In addition, the rule itself establishes that, for the purposes of determining whether more than 50% of the total business, professional and personal work income comes from the family company, income from other family companies that meet the requirements for the application of the tax benefits will not be taken into account.
The problematic question that arises in this ruling and which is resolved by the Court is whether or not the remuneration received by subsidiaries of the family business is taken into account. That is, in the present case, it was an inheritance from mother to children of the family company. The person who should have fulfilled the remuneration requirement was one of the children, but his main remuneration was received from subsidiaries of the family business and not directly from the family business. The taxpayer claimed that the remuneration from the subsidiaries did not count as they were family companies, thus fulfilling the requirement that more than 50% of the son's income came from the family company.
Faced with this scenario, both the Inspectorate and the Regional Economic-Administrative Court of Madrid, as well as the High Court of Justice of Madrid, denied the application of the tax benefits of the family business to the succession due to non-compliance with this requirement, on the understanding that he did not receive more than 50% of his remuneration directly from the family business company, but that the remuneration of the subsidiaries should be included, and therefore the requirement was not fulfilled.
The Supreme Court ultimately confirmed this criterion, arguing that only remuneration received from other family companies does not count when it meets all the requirements of the regulations. In view of this Supreme Court ruling, we should keep an eye on the forthcoming consultations to be issued by the Directorate General for Taxation.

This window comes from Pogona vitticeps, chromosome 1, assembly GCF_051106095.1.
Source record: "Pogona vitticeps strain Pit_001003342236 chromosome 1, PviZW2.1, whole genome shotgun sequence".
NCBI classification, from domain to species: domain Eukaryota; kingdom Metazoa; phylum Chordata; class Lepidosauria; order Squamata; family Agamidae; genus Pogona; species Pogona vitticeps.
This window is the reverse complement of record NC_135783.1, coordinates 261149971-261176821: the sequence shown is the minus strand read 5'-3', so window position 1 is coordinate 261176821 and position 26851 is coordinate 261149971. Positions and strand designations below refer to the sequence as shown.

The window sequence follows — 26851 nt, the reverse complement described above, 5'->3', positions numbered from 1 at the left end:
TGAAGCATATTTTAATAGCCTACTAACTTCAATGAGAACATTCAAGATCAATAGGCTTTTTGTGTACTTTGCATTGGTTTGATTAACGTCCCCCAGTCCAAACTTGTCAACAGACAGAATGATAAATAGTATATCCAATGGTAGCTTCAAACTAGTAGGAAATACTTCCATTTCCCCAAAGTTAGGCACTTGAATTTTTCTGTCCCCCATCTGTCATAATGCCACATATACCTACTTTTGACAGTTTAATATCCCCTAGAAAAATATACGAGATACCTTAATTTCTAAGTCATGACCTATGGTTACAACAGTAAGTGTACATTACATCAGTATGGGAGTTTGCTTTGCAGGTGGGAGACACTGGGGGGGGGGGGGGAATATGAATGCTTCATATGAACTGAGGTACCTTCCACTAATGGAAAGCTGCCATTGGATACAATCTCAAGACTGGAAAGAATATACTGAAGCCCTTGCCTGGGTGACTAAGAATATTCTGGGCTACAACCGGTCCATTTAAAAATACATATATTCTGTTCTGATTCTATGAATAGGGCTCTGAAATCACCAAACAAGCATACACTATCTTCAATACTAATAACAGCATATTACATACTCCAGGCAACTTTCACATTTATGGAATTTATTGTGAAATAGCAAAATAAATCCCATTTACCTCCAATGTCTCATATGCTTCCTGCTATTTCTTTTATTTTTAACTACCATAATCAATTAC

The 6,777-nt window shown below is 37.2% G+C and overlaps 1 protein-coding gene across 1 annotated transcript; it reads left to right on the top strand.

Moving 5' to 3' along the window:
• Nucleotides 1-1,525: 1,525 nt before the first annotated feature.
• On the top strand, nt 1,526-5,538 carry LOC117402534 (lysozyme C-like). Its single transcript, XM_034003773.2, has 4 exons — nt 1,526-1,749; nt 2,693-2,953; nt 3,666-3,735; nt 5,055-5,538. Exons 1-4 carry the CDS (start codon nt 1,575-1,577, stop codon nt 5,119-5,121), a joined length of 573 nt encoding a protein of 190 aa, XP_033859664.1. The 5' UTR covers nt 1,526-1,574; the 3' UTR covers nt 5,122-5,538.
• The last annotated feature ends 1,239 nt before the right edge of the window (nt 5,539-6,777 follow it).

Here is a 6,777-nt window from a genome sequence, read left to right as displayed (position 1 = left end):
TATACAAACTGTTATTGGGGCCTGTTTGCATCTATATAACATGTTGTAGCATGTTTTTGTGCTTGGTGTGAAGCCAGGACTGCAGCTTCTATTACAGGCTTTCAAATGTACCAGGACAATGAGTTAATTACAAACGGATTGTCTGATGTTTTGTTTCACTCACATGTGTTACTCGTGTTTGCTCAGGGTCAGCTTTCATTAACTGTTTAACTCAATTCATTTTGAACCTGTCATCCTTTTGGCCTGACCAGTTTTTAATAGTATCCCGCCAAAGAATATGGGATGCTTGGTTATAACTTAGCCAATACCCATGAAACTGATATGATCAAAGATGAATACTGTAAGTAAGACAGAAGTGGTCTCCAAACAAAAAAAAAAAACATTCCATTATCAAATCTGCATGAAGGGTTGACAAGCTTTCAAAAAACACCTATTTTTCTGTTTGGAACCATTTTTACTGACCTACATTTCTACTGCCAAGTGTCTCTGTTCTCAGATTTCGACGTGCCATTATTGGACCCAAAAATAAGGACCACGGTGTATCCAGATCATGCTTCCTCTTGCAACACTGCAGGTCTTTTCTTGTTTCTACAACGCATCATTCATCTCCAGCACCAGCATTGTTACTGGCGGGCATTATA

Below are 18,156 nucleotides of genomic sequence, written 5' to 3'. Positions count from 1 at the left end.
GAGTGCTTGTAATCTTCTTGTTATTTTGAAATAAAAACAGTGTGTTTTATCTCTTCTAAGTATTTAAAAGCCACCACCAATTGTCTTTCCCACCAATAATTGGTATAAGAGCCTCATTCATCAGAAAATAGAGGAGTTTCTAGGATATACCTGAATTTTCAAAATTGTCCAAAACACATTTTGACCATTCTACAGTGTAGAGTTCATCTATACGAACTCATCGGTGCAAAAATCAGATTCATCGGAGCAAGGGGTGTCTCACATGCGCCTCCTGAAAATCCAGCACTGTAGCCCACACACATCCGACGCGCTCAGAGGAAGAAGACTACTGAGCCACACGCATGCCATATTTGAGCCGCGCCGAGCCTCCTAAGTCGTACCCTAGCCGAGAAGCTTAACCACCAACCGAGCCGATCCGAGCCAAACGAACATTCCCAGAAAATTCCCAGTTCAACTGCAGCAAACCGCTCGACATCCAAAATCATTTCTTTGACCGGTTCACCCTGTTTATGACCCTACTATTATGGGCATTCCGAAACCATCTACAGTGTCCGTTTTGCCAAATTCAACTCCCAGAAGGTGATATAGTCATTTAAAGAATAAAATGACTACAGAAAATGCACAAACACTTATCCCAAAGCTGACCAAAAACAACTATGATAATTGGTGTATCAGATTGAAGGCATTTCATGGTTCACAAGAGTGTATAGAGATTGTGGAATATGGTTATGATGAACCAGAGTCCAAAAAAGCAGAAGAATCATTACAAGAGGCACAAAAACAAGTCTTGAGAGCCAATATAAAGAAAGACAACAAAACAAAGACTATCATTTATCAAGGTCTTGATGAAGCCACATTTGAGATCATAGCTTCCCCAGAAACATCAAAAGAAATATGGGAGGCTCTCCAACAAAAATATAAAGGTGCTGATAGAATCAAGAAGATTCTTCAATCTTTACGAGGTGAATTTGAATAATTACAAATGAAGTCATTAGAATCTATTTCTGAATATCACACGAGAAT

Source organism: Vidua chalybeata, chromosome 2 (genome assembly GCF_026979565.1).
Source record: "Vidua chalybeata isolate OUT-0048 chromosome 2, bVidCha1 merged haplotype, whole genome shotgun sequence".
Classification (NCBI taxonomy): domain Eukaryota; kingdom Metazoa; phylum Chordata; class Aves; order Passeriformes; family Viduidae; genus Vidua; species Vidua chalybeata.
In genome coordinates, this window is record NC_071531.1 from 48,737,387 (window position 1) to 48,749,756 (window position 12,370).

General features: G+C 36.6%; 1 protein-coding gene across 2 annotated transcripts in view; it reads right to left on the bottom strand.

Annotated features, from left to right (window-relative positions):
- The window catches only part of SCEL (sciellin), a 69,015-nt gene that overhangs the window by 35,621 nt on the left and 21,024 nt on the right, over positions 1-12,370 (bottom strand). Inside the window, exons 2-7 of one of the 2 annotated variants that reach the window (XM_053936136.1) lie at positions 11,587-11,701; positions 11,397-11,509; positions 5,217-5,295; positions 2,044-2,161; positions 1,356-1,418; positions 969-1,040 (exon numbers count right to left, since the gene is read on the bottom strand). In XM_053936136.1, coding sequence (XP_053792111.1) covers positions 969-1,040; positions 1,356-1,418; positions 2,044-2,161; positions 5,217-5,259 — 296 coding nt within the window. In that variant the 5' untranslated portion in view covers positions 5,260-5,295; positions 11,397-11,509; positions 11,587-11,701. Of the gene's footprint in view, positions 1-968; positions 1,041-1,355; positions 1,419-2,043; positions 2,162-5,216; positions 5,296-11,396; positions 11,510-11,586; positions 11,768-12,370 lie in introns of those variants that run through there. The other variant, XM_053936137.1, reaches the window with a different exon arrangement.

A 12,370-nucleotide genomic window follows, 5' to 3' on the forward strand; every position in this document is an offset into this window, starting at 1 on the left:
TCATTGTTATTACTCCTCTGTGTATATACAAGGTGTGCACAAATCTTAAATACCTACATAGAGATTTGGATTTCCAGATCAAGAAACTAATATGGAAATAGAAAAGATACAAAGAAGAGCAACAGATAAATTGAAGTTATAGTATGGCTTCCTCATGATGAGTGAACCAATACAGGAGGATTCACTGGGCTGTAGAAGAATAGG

It should be remembered that the Directorate General for Taxation has issued several binding consultations establishing that the remuneration could be paid by the subsidiary company if it is stated in the corporate documentation of the parent company and the subsidiary that such remuneration is received for performing management functions of the parent company, although it is paid by the subsidiary company. It is also worth remembering that it is highly advisable to check whether remuneration in kind is received from the subsidiary company which should be taken into account and could lead to a breach of the remuneration requirement analysed.
As can be seen from this article, we have only analysed one specific aspect of the remuneration requirement that has been very controversial and which may not have been fully resolved, given the variants that can occur. As we have already mentioned, given that the application of these tax benefits can have a very considerable economic impact, it is highly advisable to review them, no longer on a one-off basis, but on an annual basis, given that they must be complied with annually, for example, in Wealth Tax, or we may not be able to control when they must be complied with, as in the case of Inheritance Tax.
We remain at your disposal for any questions or clarifications you may have in this regard.